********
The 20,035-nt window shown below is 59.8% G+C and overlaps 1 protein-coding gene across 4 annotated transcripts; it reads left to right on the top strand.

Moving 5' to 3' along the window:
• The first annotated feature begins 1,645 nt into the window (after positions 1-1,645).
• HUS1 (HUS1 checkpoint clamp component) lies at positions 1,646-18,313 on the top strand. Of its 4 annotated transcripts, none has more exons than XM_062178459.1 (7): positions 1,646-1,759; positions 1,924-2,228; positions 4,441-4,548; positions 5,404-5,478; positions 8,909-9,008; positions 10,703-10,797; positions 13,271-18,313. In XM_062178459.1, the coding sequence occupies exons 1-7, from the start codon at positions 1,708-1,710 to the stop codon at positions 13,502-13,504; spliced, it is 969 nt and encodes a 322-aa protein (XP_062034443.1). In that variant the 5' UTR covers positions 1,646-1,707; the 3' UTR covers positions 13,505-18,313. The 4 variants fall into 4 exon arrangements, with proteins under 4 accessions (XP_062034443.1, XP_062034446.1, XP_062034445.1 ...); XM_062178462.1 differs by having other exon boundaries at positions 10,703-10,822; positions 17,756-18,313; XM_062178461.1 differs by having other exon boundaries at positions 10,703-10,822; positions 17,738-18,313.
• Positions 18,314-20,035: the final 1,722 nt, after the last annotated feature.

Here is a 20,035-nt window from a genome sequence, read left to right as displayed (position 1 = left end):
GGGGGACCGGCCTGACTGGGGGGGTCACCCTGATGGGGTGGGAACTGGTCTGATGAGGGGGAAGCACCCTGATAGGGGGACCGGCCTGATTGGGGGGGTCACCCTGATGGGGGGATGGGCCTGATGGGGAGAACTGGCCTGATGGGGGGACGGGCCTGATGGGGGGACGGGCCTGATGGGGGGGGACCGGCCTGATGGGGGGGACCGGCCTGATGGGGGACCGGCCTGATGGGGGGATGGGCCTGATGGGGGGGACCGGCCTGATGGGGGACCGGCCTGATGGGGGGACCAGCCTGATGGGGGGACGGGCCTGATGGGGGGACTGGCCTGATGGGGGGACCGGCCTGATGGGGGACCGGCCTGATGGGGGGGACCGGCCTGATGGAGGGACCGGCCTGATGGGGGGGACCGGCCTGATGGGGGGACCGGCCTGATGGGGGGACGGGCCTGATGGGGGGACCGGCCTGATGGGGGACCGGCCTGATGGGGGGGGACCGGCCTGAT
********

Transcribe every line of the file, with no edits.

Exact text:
The 20,035-nt window shown below is 59.8% G+C and overlaps 1 protein-coding gene across 4 annotated transcripts; it reads left to right on the top strand.

Moving 5' to 3' along the window:
• The first annotated feature begins 1,645 nt into the window (after positions 1-1,645).
• HUS1 (HUS1 checkpoint clamp component) lies at positions 1,646-18,313 on the top strand. Of its 4 annotated transcripts, none has more exons than XM_062178459.1 (7): positions 1,646-1,759; positions 1,924-2,228; positions 4,441-4,548; positions 5,404-5,478; positions 8,909-9,008; positions 10,703-10,797; positions 13,271-18,313. In XM_062178459.1, the coding sequence occupies exons 1-7, from the start codon at positions 1,708-1,710 to the stop codon at positions 13,502-13,504; spliced, it is 969 nt and encodes a 322-aa protein (XP_062034443.1). In that variant the 5' UTR covers positions 1,646-1,707; the 3' UTR covers positions 13,505-18,313. The 4 variants fall into 4 exon arrangements, with proteins under 4 accessions (XP_062034443.1, XP_062034446.1, XP_062034445.1 ...); XM_062178462.1 differs by having other exon boundaries at positions 10,703-10,822; positions 17,756-18,313; XM_062178461.1 differs by having other exon boundaries at positions 10,703-10,822; positions 17,738-18,313.
• Positions 18,314-20,035: the final 1,722 nt, after the last annotated feature.

Here is a 20,035-nt window from a genome sequence, read left to right as displayed (position 1 = left end):
GGGGGACCGGCCTGACTGGGGGGGTCACCCTGATGGGGTGGGAACTGGTCTGATGAGGGGGAAGCACCCTGATAGGGGGACCGGCCTGATTGGGGGGGTCACCCTGATGGGGGGATGGGCCTGATGGGGAGAACTGGCCTGATGGGGGGACGGGCCTGATGGGGGGACGGGCCTGATGGGGGGGGACCGGCCTGATGGGGGGGACCGGCCTGATGGGGGACCGGCCTGATGGGGGGATGGGCCTGATGGGGGGGACCGGCCTGATGGGGGACCGGCCTGATGGGGGGACCAGCCTGATGGGGGGACGGGCCTGATGGGGGGACTGGCCTGATGGGGGGACCGGCCTGATGGGGGACCGGCCTGATGGGGGGGACCGGCCTGATGGAGGGACCGGCCTGATGGGGGGGACCGGCCTGATGGGGGGACCGGCCTGATGGGGGGACGGGCCTGATGGGGGGACCGGCCTGATGGGGGACCGGCCTGATGGGGGGGGACCGGCCTGAT